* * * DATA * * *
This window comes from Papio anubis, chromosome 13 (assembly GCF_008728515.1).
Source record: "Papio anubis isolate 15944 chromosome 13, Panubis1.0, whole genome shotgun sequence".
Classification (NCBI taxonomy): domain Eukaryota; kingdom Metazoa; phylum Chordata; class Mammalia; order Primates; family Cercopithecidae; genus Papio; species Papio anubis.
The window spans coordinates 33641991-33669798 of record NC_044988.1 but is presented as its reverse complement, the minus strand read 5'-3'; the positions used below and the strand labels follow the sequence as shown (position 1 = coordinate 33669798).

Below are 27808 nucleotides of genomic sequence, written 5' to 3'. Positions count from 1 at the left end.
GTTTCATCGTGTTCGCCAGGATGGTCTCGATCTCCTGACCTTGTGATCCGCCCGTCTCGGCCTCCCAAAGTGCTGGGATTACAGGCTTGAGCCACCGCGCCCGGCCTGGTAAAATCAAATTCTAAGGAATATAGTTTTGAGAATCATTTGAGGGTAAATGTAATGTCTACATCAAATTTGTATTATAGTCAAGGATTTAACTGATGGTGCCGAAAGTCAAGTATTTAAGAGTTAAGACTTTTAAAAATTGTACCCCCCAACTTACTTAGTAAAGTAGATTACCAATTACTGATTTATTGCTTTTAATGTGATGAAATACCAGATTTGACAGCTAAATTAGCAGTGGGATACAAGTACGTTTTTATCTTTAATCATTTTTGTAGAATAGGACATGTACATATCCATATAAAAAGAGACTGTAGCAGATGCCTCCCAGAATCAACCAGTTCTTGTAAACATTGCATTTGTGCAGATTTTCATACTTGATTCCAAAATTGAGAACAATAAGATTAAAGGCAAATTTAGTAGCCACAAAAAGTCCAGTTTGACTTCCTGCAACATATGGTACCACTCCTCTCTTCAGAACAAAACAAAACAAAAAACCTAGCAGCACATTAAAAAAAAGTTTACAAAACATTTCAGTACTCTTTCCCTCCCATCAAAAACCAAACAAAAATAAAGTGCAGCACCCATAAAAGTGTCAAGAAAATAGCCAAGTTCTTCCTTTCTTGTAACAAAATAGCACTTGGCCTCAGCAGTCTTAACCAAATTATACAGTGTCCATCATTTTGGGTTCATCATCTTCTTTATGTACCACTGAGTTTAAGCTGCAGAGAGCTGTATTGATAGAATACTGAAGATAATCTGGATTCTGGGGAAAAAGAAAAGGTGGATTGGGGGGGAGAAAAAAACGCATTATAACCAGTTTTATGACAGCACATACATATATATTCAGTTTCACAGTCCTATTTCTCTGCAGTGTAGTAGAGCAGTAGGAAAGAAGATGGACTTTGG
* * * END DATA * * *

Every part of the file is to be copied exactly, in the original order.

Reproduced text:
This window comes from Papio anubis, chromosome 13 (assembly GCF_008728515.1).
Source record: "Papio anubis isolate 15944 chromosome 13, Panubis1.0, whole genome shotgun sequence".
Classification (NCBI taxonomy): domain Eukaryota; kingdom Metazoa; phylum Chordata; class Mammalia; order Primates; family Cercopithecidae; genus Papio; species Papio anubis.
The window spans coordinates 33641991-33669798 of record NC_044988.1 but is presented as its reverse complement, the minus strand read 5'-3'; the positions used below and the strand labels follow the sequence as shown (position 1 = coordinate 33669798).

Below are 27808 nucleotides of genomic sequence, written 5' to 3'. Positions count from 1 at the left end.
GTTTCATCGTGTTCGCCAGGATGGTCTCGATCTCCTGACCTTGTGATCCGCCCGTCTCGGCCTCCCAAAGTGCTGGGATTACAGGCTTGAGCCACCGCGCCCGGCCTGGTAAAATCAAATTCTAAGGAATATAGTTTTGAGAATCATTTGAGGGTAAATGTAATGTCTACATCAAATTTGTATTATAGTCAAGGATTTAACTGATGGTGCCGAAAGTCAAGTATTTAAGAGTTAAGACTTTTAAAAATTGTACCCCCCAACTTACTTAGTAAAGTAGATTACCAATTACTGATTTATTGCTTTTAATGTGATGAAATACCAGATTTGACAGCTAAATTAGCAGTGGGATACAAGTACGTTTTTATCTTTAATCATTTTTGTAGAATAGGACATGTACATATCCATATAAAAAGAGACTGTAGCAGATGCCTCCCAGAATCAACCAGTTCTTGTAAACATTGCATTTGTGCAGATTTTCATACTTGATTCCAAAATTGAGAACAATAAGATTAAAGGCAAATTTAGTAGCCACAAAAAGTCCAGTTTGACTTCCTGCAACATATGGTACCACTCCTCTCTTCAGAACAAAACAAAACAAAAAACCTAGCAGCACATTAAAAAAAAGTTTACAAAACATTTCAGTACTCTTTCCCTCCCATCAAAAACCAAACAAAAATAAAGTGCAGCACCCATAAAAGTGTCAAGAAAATAGCCAAGTTCTTCCTTTCTTGTAACAAAATAGCACTTGGCCTCAGCAGTCTTAACCAAATTATACAGTGTCCATCATTTTGGGTTCATCATCTTCTTTATGTACCACTGAGTTTAAGCTGCAGAGAGCTGTATTGATAGAATACTGAAGATAATCTGGATTCTGGGGAAAAAGAAAAGGTGGATTGGGGGGGAGAAAAAAACGCATTATAACCAGTTTTATGACAGCACATACATATATATTCAGTTTCACAGTCCTATTTCTCTGCAGTGTAGTAGAGCAGTAGGAAAGAAGATGGACTTTGG